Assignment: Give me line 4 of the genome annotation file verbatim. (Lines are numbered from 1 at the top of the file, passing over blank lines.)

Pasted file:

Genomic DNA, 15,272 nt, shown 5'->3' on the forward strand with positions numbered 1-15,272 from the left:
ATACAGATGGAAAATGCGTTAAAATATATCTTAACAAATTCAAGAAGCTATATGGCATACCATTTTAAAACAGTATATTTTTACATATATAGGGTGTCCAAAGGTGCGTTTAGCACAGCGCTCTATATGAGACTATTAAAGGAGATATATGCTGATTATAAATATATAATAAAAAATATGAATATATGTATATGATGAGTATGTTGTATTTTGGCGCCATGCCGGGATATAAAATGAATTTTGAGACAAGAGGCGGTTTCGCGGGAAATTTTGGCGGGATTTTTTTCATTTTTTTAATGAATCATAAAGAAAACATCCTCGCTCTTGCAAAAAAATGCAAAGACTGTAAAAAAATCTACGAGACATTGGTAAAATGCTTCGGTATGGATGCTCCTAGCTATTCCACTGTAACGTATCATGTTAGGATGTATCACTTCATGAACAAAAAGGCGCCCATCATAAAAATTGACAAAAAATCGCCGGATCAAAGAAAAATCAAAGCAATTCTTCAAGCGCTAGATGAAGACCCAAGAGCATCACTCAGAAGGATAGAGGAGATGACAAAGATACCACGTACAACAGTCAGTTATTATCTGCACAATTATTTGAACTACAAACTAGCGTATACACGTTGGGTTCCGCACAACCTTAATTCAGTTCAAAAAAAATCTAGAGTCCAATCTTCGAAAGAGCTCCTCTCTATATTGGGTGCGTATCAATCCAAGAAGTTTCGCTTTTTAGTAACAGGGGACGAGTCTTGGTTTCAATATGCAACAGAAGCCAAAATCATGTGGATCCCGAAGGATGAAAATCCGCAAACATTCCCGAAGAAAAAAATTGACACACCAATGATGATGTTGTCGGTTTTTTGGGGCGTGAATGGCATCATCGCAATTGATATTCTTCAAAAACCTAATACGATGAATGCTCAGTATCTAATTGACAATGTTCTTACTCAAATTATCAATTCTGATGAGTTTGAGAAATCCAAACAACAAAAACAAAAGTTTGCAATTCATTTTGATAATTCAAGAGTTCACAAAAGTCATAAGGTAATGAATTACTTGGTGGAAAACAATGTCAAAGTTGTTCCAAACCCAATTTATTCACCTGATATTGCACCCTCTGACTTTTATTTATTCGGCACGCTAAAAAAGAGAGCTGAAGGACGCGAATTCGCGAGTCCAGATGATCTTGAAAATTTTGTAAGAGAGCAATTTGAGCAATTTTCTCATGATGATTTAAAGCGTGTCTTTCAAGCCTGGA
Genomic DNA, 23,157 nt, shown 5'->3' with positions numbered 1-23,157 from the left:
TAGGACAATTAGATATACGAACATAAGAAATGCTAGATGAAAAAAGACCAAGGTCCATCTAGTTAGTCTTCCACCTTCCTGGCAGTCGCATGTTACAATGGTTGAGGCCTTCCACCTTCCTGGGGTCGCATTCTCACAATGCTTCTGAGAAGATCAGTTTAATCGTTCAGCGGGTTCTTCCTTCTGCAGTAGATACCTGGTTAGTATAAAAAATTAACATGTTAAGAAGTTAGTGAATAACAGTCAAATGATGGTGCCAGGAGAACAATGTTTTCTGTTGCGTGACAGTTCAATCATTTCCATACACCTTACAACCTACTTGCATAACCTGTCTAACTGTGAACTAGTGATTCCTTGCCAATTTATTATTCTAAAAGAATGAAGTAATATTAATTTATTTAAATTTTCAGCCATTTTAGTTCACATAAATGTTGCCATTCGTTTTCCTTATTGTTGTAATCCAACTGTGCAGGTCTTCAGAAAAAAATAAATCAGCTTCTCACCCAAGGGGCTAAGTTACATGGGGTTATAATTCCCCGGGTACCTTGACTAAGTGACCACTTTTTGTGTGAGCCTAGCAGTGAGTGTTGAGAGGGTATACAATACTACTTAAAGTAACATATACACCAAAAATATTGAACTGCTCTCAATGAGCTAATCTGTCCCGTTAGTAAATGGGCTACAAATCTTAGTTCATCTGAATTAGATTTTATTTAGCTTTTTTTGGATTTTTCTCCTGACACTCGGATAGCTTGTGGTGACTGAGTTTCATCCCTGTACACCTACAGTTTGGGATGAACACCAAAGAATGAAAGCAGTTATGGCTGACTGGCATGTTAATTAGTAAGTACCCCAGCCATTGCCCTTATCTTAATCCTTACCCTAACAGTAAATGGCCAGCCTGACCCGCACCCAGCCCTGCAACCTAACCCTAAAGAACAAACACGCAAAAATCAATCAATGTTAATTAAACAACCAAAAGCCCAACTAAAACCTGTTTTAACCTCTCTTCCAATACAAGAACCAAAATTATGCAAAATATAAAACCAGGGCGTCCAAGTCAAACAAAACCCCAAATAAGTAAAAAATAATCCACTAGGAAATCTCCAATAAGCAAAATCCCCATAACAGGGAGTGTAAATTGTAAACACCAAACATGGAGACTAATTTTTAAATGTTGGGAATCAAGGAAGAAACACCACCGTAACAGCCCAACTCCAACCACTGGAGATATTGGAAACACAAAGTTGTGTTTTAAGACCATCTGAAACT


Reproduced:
TAGGACAATTAGATATACGAACATAAGAAATGCTAGATGAAAAAAGACCAAGGTCCATCTAGTTAGTCTTCCACCTTCCTGGCAGTCGCATGTTACAATGGTTGAGGCCTTCCACCTTCCTGGGGTCGCATTCTCACAATGCTTCTGAGAAGATCAGTTTAATCGTTCAGCGGGTTCTTCCTTCTGCAGTAGATACCTGGTTAGTATAAAAAATTAACATGTTAAGAAGTTAGTGAATAACAGTCAAATGATGGTGCCAGGAGAACAATGTTTTCTGTTGCGTGACAGTTCAATCATTTCCATACACCTTACAACCTACTTGCATAACCTGTCTAACTGTGAACTAGTGATTCCTTGCCAATTTATTATTCTAAAAGAATGAAGTAATATTAATTTATTTAAATTTTCAGCCATTTTAGTTCACATAAATGTTGCCATTCGTTTTCCTTATTGTTGTAATCCAACTGTGCAGGTCTTCAGAAAAAAATAAATCAGCTTCTCACCCAAGGGGCTAAGTTACATGGGGTTATAATTCCCCGGGTACCTTGACTAAGTGACCACTTTTTGTGTGAGCCTAGCAGTGAGTGTTGAGAGGGTATACAATACTACTTAAAGTAACATATACACCAAAAATATTGAACTGCTCTCAATGAGCTAATCTGTCCCGTTAGTAAATGGGCTACAAATCTTAGTTCATCTGAATTAGATTTTATTTAGCTTTTTTTGGATTTTTCTCCTGACACTCGGATAGCTTGTGGTGACTGAGTTTCATCCCTGTACACCTACAGTTTGGGATGAACACCAAAGAATGAAAGCAGTTATGGCTGACTGGCATGTTAATTAGTAAGTACCCCAGCCATTGCCCTTATCTTAATCCTTACCCTAACAGTAAATGGCCAGCCTGACCCGCACCCAGCCCTGCAACCTAACCCTAAAGAACAAACACGCAAAAATCAATCAATGTTAATTAAACAACCAAAAGCCCAACTAAAACCTGTTTTAACCTCTCTTCCAATACAAGAACCAAAATTATGCAAAATATAAAACCAGGGCGTCCAAGTCAAACAAAACCCCAAATAAGTAAAAAATAATCCACTAGGAAATCTCCAATAAGCAAAATCCCCATAACAGGGAGTGTAAATTGTAAACACCAAACATGGAGACTAATTTTTAAATGTTGGGAATCAAGGAAGAAACACCACCGTAACAGCCCAACTCCAACCACTGGAGATATTGGAAACACAAAGTTGTGTTTTAAGACCATCTGAAACT